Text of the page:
Some perspective: an employment growth rate of 3 percent would be a pretty good year. That would get us back to 165,000 jobs—still more than 7,000 jobs short of last February. We’d have to see an 8 percent growth rate to get us back to pre-COVID employment levels—a rate which has never been attained in Clark County.

In terms of federal policy, the recent signing of the second CARES Act will bring welcome support to individuals and small businesses, but more assistance will be needed for state and local governments, including public schools, which have suffered enormous job losses due to the pandemic.

COVID is not the only economic issue in Clark County. The Board of Commissioners recently identified institutional racism as a public health crisis. Here are some examples of how institutional racism is evident in the county economy (all data pre-COVID).The average wage for African Americans, Native Americans, Latinx, Pacific Islander and multi-racial workers was 20 to 30 percent below the average for all workers—a condition that has persisted going back to 1990 (when the dataset first became available). The median income for African American households was 68 percent of the median for all householders; for Latinx households, it was 75 percent. Only 34 percent of Latinx, 44 percent of African American, and 52 percent of Native American householders were homeowners, versus 66 percent for all households. We have no measures of other forms of wealth (chiefly, financial wealth), but these are undoubtedly skewed even worse. These measures have lasting significance. As a group, the next generation of white and Asian-American children start life and transition into adulthood with more resources and economic opportunity, enabling them on average to afford a college education and buy a home.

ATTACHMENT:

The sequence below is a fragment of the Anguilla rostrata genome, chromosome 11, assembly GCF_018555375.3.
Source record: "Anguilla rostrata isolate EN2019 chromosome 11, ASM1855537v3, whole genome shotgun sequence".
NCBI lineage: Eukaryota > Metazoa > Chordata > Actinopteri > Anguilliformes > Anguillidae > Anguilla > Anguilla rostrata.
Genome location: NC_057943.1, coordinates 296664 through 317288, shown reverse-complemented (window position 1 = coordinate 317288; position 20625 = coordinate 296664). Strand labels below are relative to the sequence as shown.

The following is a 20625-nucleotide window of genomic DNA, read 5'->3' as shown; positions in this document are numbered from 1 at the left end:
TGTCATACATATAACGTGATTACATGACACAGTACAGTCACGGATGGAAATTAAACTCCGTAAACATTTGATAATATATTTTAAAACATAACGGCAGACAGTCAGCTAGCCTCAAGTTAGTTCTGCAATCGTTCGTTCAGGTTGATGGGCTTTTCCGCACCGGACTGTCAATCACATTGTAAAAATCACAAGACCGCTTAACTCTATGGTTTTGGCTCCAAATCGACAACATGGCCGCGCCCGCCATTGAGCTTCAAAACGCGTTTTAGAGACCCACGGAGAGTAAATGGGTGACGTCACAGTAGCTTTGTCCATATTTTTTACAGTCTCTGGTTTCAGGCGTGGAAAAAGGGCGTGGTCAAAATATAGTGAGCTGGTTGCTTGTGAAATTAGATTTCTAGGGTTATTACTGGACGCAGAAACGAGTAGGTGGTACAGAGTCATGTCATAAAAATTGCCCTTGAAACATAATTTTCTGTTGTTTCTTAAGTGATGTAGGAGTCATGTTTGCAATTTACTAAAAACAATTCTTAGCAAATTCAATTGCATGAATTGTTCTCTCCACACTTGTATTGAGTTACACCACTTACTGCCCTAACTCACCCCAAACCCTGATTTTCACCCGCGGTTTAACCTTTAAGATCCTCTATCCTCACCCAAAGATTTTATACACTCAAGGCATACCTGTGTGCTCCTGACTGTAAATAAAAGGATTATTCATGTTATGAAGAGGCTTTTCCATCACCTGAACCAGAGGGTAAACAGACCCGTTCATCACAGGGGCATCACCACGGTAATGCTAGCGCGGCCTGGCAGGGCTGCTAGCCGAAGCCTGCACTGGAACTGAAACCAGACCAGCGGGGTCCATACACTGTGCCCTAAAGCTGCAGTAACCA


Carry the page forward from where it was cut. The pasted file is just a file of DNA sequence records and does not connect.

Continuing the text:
Of course, there are also large and growing disparities in income and wealth within racial groups as well. One source of these disparities has been the massive increase in CEO pay, made possible in part by the growing monopolization in key industries, and enhanced further by the opaqueness of our financial system. The recent lawsuits filed by states and the Department of Justice to hold some of the tech giants accountable is a welcome trend, as is the recent law passed by Congress to outlaw shell corporations. Even so, the gap between the “haves” and “have nots” has widened during the pandemic.

Finally, the biggest threat to our economy—climate change—continued to make itself known in 2020, with growing and obvious impacts on our lives. While carbon emissions dropped this past year due to the economic downturn, they have already risen to their previous dangerously high levels in China. Let’s hope COVID will not distract us from taking decisive action going forward.

So, here’s the call for 2021: a slow recovery that could accelerate in the latter half of the year, depending on virus distribution and acceptance; a recovery that, barring major policy changes, will perpetuate inequities and continue to send us towards a climate reckoning.